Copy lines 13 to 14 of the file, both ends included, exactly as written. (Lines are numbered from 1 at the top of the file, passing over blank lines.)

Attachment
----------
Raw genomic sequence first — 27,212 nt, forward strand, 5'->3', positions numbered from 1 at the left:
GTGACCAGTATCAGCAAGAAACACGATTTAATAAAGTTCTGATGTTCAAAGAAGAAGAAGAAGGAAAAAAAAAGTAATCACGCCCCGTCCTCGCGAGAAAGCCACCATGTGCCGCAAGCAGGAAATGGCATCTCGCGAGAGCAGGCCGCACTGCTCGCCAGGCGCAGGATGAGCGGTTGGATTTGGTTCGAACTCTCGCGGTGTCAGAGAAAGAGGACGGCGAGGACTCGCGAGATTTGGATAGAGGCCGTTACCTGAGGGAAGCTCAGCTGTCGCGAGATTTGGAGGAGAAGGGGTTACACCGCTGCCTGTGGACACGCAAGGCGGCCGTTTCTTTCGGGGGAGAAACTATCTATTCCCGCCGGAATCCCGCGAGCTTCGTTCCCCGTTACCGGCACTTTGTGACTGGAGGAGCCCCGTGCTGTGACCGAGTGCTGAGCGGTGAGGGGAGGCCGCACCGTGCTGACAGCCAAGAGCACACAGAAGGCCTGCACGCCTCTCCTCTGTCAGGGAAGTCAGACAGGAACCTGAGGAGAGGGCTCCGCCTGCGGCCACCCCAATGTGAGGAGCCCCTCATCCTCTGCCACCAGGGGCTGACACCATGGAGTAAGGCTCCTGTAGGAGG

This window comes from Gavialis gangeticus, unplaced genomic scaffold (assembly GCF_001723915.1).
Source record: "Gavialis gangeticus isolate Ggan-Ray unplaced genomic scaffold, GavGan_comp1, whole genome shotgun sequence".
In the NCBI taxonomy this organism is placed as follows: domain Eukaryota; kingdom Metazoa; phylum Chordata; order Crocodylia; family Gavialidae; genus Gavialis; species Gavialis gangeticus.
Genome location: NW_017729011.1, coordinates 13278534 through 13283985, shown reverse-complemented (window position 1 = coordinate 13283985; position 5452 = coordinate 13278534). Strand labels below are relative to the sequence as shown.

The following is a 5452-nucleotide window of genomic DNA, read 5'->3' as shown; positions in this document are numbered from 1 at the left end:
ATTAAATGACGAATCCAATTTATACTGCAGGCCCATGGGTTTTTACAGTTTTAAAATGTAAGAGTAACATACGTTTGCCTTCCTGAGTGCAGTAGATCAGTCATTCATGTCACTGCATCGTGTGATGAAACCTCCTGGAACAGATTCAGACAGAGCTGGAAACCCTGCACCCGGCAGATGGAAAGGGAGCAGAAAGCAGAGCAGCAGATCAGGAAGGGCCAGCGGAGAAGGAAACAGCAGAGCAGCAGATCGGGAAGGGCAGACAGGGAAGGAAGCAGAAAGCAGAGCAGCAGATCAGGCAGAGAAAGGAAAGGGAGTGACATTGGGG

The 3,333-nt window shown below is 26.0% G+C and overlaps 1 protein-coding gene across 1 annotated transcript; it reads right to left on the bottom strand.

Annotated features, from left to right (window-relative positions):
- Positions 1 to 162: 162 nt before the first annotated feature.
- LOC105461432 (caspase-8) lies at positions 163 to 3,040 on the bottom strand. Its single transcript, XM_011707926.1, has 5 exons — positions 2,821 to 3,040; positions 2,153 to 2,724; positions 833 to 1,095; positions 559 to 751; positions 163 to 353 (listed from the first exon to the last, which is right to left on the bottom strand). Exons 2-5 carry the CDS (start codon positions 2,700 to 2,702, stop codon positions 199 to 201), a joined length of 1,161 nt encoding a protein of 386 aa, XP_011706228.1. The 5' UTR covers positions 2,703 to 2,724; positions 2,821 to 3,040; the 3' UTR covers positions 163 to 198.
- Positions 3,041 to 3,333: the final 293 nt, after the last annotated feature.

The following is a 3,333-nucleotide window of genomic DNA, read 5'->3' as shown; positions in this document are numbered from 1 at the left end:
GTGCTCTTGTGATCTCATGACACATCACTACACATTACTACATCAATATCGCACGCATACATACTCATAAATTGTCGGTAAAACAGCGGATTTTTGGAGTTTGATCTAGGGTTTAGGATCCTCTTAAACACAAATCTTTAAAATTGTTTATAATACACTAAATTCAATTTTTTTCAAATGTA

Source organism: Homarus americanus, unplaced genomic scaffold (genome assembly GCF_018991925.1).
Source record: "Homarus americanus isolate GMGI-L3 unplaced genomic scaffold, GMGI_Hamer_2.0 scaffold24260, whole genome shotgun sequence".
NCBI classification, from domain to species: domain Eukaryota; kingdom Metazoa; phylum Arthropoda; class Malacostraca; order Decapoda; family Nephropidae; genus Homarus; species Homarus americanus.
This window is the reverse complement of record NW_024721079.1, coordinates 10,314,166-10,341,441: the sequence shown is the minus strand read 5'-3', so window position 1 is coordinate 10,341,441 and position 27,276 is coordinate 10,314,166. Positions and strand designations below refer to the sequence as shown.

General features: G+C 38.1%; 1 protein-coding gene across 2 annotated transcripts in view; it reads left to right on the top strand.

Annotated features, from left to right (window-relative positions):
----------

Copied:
- Positions 3,041 to 3,333: the final 293 nt, after the last annotated feature.

The following is a 3,333-nucleotide window of genomic DNA, read 5'->3' as shown; positions in this document are numbered from 1 at the left end: